Emergency Response Plans
An Emergency Response Plan (ERP) has been developed for each of the residence buildings managed by Residence Services. Each Local ERP provides preparedness and response information on what to do in the event of potential emergencies relating to happening in that particular building.
All residence staff and students are expected to become familiar with the ERP(s), which are applicable to their specific residence building. All resident students will be provided the ERP information for their building during orientation to review the evacuation routes and appropriate marshaling areas; identifying safe areas or shelters in the event of severe weather or building lockdown; and details for responding to medical emergencies.
ERPs are available for each of the four residence areas on campus, and are listed for your convenience below:
Kitchen Grease Fire Prevention
Preventing grease fires is one of the easiest things we can do to keep our community safe. Following a few simple steps can go a long way to avoiding a disaster. There are two common types of grease fires in the kitchen.
Drip pan fires: Usually caused during the previous use when something is spilled into the drip pan. Due to the heat of the oven/stove, the drip pan cannot be cleaned until the burner and stove has cooled. Many people forget to go back and clean the drip pan, setting up a potentially dangerous situation for the next time the stove is turned on.
Within cooking pan: The most common reason for a grease fire is leaving a hot pan unattended. Monitor your cookware at all times. Follow the safety tips below to prevent grease fires, and how to manage the situation in the event of fire.
1. Before cooking anything make sure burner is cool and wipe up any spills in the drip pan and around the burner before turning the heat on. Most drip pans can be accessed by liftting the element plate or stove lid. Please contact the Residence Office if you need assistance accessing the drip pan.
2. Pay attention to heat ratings for cooking oil. Some oils can be heated more than others before catching ignition. If you’re cooking and the oil starts to smoke this means it is nearing the flash point, meaning it's close to catching fire.
NOTE: The easiest way to prevent your oil from catching fire is to start cooking at a low heat. Taking a few extra minutes to cook slower and safer will prevent fires. Additionally, burning your oil will not only emit unfavorable flavor and ruin the taste of food, it can potentially turn into (cancer-causing) carcinogens.
3. As soon as oil starts to smoke, carefully remove the pan from the heat source and turn the burner off. Beware the stove element continues to transfer heat even when the flame/heat is extinguished.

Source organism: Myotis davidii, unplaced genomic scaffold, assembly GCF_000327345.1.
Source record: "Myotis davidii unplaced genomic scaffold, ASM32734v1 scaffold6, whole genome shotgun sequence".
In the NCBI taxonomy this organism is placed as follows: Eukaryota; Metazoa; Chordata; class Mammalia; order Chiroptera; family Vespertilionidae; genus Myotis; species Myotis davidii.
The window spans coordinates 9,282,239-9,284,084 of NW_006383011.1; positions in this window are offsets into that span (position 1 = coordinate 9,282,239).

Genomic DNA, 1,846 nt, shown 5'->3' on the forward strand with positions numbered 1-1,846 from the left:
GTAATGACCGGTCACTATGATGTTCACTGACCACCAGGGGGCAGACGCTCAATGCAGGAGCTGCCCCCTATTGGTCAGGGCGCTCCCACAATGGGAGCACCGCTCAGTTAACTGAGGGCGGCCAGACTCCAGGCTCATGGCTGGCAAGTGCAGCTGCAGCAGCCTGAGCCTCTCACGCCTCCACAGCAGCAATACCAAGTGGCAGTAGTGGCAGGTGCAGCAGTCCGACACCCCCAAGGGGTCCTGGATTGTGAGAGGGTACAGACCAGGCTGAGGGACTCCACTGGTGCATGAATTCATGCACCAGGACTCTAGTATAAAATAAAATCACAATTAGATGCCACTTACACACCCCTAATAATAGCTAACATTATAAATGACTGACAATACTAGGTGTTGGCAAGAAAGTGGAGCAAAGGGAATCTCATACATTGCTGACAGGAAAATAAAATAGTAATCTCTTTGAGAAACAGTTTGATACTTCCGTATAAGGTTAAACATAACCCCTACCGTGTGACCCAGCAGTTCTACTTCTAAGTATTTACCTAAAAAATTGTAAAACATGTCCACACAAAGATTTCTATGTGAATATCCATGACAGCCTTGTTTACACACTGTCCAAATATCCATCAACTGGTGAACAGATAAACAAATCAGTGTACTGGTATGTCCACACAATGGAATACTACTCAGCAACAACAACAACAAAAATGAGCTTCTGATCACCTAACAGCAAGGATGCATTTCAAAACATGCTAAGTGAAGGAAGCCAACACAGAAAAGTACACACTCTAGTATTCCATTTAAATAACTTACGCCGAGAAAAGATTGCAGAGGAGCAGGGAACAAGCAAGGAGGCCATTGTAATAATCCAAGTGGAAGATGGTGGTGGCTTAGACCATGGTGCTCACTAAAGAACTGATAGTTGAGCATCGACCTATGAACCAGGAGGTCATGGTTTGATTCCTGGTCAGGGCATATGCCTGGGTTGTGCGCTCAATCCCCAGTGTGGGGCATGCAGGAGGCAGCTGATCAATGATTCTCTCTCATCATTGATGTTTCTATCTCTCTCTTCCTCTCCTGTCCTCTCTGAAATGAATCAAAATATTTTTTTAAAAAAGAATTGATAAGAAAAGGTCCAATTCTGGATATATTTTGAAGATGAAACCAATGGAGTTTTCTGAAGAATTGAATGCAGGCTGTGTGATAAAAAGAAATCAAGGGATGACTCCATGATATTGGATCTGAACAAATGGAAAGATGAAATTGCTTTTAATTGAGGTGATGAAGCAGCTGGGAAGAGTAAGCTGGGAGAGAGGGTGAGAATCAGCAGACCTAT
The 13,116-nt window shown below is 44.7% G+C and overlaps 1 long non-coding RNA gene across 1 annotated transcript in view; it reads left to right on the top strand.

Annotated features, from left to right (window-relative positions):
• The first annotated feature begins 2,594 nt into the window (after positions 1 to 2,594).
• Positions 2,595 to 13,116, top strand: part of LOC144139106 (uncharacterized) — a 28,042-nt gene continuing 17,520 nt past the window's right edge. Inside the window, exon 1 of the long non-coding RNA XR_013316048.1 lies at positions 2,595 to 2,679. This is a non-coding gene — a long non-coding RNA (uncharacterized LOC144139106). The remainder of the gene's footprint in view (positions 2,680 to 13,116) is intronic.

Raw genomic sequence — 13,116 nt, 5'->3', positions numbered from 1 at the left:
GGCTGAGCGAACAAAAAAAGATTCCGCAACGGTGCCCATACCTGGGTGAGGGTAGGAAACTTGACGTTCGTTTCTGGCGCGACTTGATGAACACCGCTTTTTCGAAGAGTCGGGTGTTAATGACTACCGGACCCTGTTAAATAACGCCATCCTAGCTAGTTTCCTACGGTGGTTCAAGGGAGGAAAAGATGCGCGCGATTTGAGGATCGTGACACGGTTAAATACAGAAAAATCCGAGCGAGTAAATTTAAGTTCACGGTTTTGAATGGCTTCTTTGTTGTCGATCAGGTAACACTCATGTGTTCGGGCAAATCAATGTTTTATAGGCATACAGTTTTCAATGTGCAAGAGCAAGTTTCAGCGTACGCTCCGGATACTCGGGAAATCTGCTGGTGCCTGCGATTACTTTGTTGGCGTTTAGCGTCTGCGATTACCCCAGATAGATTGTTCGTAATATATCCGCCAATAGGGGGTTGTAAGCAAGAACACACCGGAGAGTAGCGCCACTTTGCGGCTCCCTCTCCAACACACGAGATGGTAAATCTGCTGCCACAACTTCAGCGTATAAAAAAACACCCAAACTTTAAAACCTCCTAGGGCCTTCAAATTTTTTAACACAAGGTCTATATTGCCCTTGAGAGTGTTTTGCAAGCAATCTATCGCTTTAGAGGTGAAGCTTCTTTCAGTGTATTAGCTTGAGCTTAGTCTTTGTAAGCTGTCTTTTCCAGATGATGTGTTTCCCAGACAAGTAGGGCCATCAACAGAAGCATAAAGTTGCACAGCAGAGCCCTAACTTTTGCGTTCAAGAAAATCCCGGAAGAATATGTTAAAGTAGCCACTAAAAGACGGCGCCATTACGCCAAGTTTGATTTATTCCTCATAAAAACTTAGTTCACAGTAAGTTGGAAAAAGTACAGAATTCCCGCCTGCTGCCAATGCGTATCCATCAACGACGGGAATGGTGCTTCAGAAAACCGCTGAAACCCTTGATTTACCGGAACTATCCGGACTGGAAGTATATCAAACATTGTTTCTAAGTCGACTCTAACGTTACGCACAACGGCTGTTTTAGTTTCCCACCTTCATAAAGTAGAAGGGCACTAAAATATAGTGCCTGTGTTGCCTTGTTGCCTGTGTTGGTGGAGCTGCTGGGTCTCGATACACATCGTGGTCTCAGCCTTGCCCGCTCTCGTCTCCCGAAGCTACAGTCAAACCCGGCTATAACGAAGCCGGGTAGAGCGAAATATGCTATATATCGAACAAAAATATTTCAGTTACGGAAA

4. Avoid heating grease before putting food into it, especially at high temperatures. Food can fall quickly into the grease and make it splash out, causing grease burns to you or hitting the heat source and catching fire.
5. Use extreme caution if putting food into hot grease; use a utensil that will allow you to put the food into the grease without dropping and without your hands coming close to the hot grease.
6. Carefully clean spills as soon as they happen by removing food from heat source, turning off heat source and wait for burner to cool.
7. When deep frying use a pan or cooking container designed for deep frying that will allow equal space of the grease and food contents above what you’re frying. For example if you’re cooking chicken and the grease and chicken are three inches deep, the pan sides should be at least six inches deep.
8. Use a screen that covers the pan to reduce chances of splatters outside the pan.
9. If you’re a new or inexperienced cook do not attempt to deep fry for the first time unless you have an experienced cook with you.
10. Never add water to grease or attempt to put out a grease fire with water!!
Bonus tip: For oven-fires
- Leave the oven door closed (this will cut off the oxygen, starving the fire).
- Turn off the oven and allow the fire to burn out on its own.
- If it does not go out on its own, leave the living unit and call 911.
- If it does go out, only then open your windows.
- Carefully open the oven door (it will be smoky!) and remove the hot pan.
- Allow the smoke to clear before determining the cause of the fire, and make sure your oven is clean before next use.
Partnering with the city of Saskatoon Fire and Emergency services, the University of Saskatchewan recently completed a safety demonstration on campus to show how quickly fires can cause damage and create potentially dangerous situations for residents.